Thursday, June 5, 2008

Tastes of Home Part I

A weekend trip to the suburbs of Philadelphia proved to be more than another feet-dragging trip home. With one eye on satiating my appetite and one on reporting back the culinary gems that can be found, I was ready.

Taking the illustrious NJ Transit to Hamilton Station (at a mere $20.50), I was at the gateway of suburban Philadelphia. None of that $100 Amtrak business for me. Dad picked me up at the train station and drove a mere 25 minutes to the destination -- food.

The results of the voyage were astounding. I re-experienced two extremely familiar establishments in an entirely different way.

First, the restaurant LaStalla, my old employer, was the lunch destination Saturday. This Italian hotspot in Newtown is the suburb’s best attempt at fine dining, with lukewarm success.

The service, extremely familiar to this ex-employee, was standard, friendly, and patient as we struggled to understand the concept of “family style” eating. Once we decided to order family-style pasta and our own entrees, the food came out hot and fast.


Asparagus rollatini, a favorite appetizer of mine (though I never actually sat down at the restaurant to eat it, I usually ate standing up behind the bar…) never misses the target. Crisp spears of asparagus wrapped in prosciutto and fontina cheese and were baked in Romano sauce, what I assume was a fancy butter. Delectable and savory.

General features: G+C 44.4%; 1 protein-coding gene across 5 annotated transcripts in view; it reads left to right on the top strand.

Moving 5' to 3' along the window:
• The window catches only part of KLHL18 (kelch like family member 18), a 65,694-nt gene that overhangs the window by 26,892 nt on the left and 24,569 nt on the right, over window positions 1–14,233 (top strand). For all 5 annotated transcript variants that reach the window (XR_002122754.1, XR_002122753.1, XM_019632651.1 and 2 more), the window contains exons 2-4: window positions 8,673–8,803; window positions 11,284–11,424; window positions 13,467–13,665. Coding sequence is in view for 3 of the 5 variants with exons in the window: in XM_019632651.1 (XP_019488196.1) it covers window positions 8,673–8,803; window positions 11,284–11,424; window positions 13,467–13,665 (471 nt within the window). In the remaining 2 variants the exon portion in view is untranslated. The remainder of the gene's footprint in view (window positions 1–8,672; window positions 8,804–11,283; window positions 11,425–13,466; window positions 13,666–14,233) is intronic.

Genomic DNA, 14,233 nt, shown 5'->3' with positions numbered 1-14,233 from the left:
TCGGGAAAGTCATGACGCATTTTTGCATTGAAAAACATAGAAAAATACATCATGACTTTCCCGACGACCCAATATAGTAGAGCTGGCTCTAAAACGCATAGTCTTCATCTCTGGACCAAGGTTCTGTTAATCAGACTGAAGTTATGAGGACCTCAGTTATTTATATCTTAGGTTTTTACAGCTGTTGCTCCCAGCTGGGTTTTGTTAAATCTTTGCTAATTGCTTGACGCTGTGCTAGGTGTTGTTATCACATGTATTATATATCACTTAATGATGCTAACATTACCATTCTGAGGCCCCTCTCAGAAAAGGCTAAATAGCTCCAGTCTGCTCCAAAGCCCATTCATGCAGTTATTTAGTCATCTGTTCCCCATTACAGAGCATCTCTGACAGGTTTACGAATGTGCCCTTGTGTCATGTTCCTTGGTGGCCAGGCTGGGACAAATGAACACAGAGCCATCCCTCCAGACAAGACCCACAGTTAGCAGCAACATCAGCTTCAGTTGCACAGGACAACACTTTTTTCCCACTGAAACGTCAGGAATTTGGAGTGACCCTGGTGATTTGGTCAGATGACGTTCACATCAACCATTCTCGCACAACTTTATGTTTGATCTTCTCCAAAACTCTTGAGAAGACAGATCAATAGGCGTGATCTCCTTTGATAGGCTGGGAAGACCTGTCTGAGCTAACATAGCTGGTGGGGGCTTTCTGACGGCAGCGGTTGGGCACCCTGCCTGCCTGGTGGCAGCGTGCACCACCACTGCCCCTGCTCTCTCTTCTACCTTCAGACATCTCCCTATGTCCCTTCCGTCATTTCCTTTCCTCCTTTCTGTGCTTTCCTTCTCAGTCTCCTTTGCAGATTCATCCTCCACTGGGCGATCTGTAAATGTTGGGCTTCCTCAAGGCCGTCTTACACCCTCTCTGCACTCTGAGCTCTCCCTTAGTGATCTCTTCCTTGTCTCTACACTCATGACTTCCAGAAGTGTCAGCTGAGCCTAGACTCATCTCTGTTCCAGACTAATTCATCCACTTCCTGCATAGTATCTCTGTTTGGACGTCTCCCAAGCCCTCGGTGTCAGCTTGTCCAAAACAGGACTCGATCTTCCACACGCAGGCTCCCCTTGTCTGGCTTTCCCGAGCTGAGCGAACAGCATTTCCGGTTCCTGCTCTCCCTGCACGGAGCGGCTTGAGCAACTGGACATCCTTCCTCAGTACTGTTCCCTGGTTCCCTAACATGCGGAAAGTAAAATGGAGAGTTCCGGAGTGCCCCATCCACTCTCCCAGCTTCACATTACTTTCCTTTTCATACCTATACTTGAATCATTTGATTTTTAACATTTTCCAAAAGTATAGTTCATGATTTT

The appetizers are apparently meant to set your expectations high, but the meal hit a plateau. Maybe it was our poor choice. A fresh and standard Caesar salad tided us over until the pasta course. Nothing exceptional. A huge dish of pasta with cherry tomatoes in a light red sauce came next, accompanied with generous amounts of parmesan cheese. Simple dish for simple tastes – it pleased. No wows.

Then the fun came out. My chicken Sorrentino, with a layer of eggplant fused to a piece of chicken, was covered in mozzarella cheese and plum tomato sauce. It was delicious, and filling after all of the other food and bread (which I skipped – it had seeds on it, ew). A filling meal for more than $20 a person. As a stand-alone, however, the chicken would have left my tummy
rumbling.

So sitting at the tables and not serving patrons drinks was a refreshing experience. But it made me thankful for the next gastronomic experience that awaited me on Sunday…more to come.

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